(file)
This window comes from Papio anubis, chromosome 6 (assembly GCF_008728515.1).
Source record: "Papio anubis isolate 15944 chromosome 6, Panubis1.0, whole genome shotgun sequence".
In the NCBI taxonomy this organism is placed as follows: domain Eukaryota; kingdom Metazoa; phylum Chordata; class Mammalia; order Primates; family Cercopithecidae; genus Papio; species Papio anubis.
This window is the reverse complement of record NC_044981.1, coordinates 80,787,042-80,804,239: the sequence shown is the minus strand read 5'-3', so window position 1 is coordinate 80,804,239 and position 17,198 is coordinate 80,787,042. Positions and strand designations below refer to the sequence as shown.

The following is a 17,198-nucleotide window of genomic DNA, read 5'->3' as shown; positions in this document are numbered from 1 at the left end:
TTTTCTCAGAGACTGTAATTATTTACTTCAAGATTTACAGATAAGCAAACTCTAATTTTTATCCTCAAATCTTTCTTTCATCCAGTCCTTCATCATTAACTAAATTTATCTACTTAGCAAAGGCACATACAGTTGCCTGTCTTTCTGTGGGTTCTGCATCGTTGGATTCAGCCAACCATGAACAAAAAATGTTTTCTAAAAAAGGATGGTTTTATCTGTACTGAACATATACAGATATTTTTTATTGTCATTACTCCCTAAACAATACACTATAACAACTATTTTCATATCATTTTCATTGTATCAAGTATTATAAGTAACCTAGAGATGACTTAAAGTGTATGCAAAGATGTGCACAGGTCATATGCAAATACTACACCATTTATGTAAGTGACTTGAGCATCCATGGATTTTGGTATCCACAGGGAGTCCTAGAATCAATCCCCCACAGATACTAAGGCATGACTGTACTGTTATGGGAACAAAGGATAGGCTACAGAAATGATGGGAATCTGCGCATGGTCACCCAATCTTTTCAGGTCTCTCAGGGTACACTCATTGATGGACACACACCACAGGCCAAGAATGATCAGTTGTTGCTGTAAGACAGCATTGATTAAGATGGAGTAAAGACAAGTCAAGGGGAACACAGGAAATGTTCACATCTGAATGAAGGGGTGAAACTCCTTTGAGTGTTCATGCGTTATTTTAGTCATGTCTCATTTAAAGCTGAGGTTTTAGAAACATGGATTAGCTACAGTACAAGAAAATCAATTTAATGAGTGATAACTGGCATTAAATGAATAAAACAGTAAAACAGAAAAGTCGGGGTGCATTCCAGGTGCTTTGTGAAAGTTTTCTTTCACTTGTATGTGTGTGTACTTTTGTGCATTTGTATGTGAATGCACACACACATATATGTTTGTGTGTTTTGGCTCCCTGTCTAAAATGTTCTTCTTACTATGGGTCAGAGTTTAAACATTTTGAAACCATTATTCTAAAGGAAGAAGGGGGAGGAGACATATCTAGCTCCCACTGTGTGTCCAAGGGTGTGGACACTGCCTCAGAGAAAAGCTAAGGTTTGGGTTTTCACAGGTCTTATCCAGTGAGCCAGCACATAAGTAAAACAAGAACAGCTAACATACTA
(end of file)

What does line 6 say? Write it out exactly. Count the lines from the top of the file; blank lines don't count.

TTTTCTCAGAGACTGTAATTATTTACTTCAAGATTTACAGATAAGCAAACTCTAATTTTTATCCTCAAATCTTTCTTTCATCCAGTCCTTCATCATTAACTAAATTTATCTACTTAGCAAAGGCACATACAGTTGCCTGTCTTTCTGTGGGTTCTGCATCGTTGGATTCAGCCAACCATGAACAAAAAATGTTTTCTAAAAAAGGATGGTTTTATCTGTACTGAACATATACAGATATTTTTTATTGTCATTACTCCCTAAACAATACACTATAACAACTATTTTCATATCATTTTCATTGTATCAAGTATTATAAGTAACCTAGAGATGACTTAAAGTGTATGCAAAGATGTGCACAGGTCATATGCAAATACTACACCATTTATGTAAGTGACTTGAGCATCCATGGATTTTGGTATCCACAGGGAGTCCTAGAATCAATCCCCCACAGATACTAAGGCATGACTGTACTGTTATGGGAACAAAGGATAGGCTACAGAAATGATGGGAATCTGCGCATGGTCACCCAATCTTTTCAGGTCTCTCAGGGTACACTCATTGATGGACACACACCACAGGCCAAGAATGATCAGTTGTTGCTGTAAGACAGCATTGATTAAGATGGAGTAAAGACAAGTCAAGGGGAACACAGGAAATGTTCACATCTGAATGAAGGGGTGAAACTCCTTTGAGTGTTCATGCGTTATTTTAGTCATGTCTCATTTAAAGCTGAGGTTTTAGAAACATGGATTAGCTACAGTACAAGAAAATCAATTTAATGAGTGATAACTGGCATTAAATGAATAAAACAGTAAAACAGAAAAGTCGGGGTGCATTCCAGGTGCTTTGTGAAAGTTTTCTTTCACTTGTATGTGTGTGTACTTTTGTGCATTTGTATGTGAATGCACACACACATATATGTTTGTGTGTTTTGGCTCCCTGTCTAAAATGTTCTTCTTACTATGGGTCAGAGTTTAAACATTTTGAAACCATTATTCTAAAGGAAGAAGGGGGAGGAGACATATCTAGCTCCCACTGTGTGTCCAAGGGTGTGGACACTGCCTCAGAGAAAAGCTAAGGTTTGGGTTTTCACAGGTCTTATCCAGTGAGCCAGCACATAAGTAAAACAAGAACAGCTAACATACTA